The other day I had to get my daughter registered at a new school. We sat together in the deputy headmaster's office and filled out a lengthy form.
"Uh oh," groaned my daughter, pointing to Nationality, "I always hate this one."
"Just put Other British," said the deputy headmaster promptly.
"But I can't," she said. "Because I'm not really British."
I craned my neck to look. The categories for Nationality were Scottish, British (Other), and Other.
"Then British, Other," the deputy headmaster said, raising an eyebrow and looking at her surreptitiously.
"But I'm not only British." She glanced at me meaningfully.
The deputy headmaster took a deep breath. "But you were born here."
My daughter shook her head. "I was born in Japan."
"Put down British (other) and add 'American'," I suggested.
My daughter did this, then she groaned again. "I hate this one too!"
I took a look. Ethnicity was next. I can't even remember all the choices, but there were quite a few: British (Scottish), British (English), British (Black -- Caribbean), British (Black -- African), British (Asian), European, and British (other -- please specify).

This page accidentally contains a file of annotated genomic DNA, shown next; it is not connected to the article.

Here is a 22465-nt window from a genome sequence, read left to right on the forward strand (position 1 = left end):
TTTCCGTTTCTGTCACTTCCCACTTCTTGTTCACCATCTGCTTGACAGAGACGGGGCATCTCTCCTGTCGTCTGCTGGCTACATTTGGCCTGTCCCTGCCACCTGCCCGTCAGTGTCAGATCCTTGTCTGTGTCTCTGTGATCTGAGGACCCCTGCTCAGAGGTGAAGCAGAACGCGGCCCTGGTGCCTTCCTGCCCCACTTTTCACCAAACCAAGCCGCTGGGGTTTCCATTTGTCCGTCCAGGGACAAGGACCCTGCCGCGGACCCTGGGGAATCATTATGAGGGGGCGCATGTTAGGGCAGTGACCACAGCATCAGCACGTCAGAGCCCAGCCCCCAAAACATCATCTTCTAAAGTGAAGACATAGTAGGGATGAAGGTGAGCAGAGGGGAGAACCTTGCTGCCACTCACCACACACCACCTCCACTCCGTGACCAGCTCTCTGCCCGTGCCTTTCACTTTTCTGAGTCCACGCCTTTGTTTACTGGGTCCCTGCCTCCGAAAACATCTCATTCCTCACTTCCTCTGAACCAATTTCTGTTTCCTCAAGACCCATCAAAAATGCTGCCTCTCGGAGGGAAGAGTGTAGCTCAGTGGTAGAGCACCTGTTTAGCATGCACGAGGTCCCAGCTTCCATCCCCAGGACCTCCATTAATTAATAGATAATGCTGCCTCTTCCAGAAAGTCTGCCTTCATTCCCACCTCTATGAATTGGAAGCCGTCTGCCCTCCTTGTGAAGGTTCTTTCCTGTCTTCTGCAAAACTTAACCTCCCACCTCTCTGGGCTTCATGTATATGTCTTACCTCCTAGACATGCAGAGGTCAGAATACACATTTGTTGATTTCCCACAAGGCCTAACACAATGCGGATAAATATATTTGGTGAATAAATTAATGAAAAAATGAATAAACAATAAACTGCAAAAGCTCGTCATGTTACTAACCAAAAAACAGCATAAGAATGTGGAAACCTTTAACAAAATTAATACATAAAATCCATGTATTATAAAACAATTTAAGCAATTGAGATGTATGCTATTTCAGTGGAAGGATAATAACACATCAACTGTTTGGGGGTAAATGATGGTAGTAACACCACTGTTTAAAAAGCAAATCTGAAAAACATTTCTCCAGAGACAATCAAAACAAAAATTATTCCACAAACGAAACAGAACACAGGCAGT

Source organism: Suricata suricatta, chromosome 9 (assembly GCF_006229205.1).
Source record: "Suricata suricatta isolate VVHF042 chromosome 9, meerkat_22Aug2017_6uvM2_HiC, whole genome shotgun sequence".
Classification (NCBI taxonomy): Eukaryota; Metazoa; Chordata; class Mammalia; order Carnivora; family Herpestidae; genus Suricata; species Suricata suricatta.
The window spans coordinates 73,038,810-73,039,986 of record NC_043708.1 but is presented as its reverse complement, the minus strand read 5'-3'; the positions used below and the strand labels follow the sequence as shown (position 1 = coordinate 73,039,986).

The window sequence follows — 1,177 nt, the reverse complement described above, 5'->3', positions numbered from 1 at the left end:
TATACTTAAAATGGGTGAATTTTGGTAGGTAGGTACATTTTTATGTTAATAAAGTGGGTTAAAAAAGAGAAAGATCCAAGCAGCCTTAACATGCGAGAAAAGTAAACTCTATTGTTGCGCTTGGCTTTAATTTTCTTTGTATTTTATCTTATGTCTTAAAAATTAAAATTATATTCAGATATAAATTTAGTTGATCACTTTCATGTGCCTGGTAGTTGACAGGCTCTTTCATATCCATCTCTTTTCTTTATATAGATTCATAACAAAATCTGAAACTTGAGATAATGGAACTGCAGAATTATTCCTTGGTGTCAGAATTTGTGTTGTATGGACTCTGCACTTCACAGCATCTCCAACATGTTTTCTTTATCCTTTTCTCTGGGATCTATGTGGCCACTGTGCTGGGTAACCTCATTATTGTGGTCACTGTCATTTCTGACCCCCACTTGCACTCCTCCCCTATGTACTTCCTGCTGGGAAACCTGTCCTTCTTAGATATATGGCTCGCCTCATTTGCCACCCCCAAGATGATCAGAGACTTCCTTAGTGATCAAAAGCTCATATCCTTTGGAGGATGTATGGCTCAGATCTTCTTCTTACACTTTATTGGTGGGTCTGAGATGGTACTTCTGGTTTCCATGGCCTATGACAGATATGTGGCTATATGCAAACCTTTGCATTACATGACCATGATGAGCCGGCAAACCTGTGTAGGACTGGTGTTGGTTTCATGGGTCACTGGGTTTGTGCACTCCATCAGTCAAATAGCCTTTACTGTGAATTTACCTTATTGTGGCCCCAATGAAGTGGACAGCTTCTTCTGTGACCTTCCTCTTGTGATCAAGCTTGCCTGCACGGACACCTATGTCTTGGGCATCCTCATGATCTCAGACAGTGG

"Surely you can find one there that best fits you," the deputy headmaster sighed, looking at his watch.
"A lot of them sort of fit me," my daughter said proudly, "but I'm not only one."
I think we settled for British (other) again, but decided not to specify. The deputy headmaster looked happy to see the back of us.
On our way back home, my daughter was a little quiet. "You're okay about that nationality and ethnicity thing, aren't you?" I asked.
My daughter shrugged. "I envy the people who can say 'I'm Scottish' or 'I'm Chinese'. But sometimes I feel proud that I'm lots of different things."
When I come to think about it, though, very few of my daughter's friends can say they are only one nationality or ethnicity. At her last school, most of my daughter's classmates were Turkish. There, her friends were invariably 'others': a Filipino/Spanish girl who looked Chinese and spoke Hebrew, a Palestinian girl who spoke Arabic but called herself Israeli, a Turkish Cypriot girl born and raised in the U.K. Even at the school she is attending now which at first glance appears to be all white and Scottish, there are a handful of kids who were born in England, who have one or even both parents from Europe or Asia or Africa. This year there are more 'others' than there were two years ago, and when I compare the number to what it was ten years ago, the increase is even more remarkable.